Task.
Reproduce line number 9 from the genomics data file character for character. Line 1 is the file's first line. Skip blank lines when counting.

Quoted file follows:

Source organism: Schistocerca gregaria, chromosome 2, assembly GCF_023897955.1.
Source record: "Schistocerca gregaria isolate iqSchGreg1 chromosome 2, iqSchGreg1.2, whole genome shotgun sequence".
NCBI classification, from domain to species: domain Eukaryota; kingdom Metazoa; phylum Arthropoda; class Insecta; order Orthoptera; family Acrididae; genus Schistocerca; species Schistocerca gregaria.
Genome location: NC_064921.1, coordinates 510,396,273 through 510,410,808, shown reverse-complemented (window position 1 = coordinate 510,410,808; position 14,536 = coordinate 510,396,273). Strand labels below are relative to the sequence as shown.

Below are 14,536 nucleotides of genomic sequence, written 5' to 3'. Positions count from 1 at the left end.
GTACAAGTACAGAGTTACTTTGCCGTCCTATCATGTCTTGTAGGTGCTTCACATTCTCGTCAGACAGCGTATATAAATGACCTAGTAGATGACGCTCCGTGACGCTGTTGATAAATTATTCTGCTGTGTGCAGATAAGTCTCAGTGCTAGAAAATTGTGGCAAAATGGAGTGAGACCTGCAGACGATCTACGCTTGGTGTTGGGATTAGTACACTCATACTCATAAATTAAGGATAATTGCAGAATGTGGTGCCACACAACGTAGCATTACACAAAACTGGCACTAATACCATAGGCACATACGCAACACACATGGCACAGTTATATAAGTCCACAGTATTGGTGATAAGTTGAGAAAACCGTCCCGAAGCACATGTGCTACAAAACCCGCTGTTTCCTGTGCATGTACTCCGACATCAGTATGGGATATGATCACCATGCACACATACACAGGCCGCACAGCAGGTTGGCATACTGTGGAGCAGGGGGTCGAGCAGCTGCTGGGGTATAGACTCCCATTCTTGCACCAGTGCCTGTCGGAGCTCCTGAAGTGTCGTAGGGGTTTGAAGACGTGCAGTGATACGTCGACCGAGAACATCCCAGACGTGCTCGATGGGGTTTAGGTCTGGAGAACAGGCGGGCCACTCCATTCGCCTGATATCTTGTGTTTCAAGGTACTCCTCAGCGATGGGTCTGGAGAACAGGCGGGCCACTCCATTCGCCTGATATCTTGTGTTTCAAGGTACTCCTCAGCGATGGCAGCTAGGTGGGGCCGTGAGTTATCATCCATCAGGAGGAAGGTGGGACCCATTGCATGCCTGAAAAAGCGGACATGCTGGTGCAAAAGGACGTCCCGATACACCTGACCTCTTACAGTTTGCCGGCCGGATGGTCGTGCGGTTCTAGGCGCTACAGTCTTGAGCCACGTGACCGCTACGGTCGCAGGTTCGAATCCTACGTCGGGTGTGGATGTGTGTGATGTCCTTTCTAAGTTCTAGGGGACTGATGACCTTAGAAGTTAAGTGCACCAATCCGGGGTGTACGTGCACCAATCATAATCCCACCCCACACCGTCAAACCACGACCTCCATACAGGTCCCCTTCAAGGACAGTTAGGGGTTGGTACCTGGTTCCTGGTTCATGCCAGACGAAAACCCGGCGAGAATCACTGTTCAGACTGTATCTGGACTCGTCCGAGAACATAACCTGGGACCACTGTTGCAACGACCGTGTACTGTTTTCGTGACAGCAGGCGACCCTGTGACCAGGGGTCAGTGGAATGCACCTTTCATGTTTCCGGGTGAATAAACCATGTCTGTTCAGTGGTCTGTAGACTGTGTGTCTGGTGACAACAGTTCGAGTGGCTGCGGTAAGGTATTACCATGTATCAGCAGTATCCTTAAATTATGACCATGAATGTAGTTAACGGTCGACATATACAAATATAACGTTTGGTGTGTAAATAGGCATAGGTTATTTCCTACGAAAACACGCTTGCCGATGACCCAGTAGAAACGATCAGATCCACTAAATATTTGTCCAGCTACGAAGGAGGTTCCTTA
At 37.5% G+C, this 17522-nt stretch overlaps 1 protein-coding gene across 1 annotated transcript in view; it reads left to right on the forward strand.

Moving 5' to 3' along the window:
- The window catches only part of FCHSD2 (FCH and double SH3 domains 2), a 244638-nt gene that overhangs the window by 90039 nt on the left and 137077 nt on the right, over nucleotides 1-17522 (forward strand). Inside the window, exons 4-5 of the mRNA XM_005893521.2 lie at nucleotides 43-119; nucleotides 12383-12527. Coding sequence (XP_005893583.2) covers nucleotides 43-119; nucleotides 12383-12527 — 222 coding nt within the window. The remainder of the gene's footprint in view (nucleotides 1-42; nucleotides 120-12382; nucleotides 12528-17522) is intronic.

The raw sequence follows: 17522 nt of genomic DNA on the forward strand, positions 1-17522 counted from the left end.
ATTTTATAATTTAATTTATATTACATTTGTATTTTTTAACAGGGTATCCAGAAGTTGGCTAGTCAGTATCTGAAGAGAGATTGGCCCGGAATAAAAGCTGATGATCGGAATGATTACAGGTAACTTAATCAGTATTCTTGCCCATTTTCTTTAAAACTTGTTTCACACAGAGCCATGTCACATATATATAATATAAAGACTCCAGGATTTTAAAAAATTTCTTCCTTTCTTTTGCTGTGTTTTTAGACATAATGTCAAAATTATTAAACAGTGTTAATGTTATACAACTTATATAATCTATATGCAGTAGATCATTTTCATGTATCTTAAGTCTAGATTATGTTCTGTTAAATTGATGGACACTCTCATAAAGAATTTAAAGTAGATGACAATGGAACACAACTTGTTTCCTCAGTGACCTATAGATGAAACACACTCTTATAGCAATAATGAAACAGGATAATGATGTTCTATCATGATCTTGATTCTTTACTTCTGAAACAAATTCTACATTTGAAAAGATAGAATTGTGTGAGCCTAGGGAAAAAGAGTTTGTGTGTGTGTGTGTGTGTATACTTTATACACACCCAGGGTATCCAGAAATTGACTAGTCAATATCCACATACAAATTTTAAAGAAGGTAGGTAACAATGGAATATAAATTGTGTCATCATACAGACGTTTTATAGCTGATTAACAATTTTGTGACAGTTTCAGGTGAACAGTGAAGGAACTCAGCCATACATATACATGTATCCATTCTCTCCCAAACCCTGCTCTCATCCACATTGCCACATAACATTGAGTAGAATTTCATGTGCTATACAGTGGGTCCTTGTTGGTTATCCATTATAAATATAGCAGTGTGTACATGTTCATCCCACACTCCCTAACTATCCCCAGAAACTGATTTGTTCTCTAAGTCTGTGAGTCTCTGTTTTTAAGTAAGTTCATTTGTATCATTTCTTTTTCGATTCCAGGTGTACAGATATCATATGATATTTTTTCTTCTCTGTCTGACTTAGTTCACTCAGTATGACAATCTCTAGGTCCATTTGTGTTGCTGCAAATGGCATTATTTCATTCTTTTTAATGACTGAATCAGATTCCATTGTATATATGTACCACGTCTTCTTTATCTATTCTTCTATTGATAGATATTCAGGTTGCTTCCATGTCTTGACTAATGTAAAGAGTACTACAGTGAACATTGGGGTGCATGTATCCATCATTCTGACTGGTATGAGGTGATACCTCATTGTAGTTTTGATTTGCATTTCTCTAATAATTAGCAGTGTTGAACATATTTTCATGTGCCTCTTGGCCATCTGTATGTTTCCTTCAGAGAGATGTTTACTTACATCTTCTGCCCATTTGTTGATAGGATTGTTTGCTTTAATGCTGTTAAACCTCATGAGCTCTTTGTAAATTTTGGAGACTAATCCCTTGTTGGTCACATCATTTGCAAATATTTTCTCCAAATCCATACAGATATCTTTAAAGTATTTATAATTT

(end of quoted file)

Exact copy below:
- The window catches only part of FCHSD2 (FCH and double SH3 domains 2), a 244638-nt gene that overhangs the window by 90039 nt on the left and 137077 nt on the right, over nucleotides 1-17522 (forward strand). Inside the window, exons 4-5 of the mRNA XM_005893521.2 lie at nucleotides 43-119; nucleotides 12383-12527. Coding sequence (XP_005893583.2) covers nucleotides 43-119; nucleotides 12383-12527 — 222 coding nt within the window. The remainder of the gene's footprint in view (nucleotides 1-42; nucleotides 120-12382; nucleotides 12528-17522) is intronic.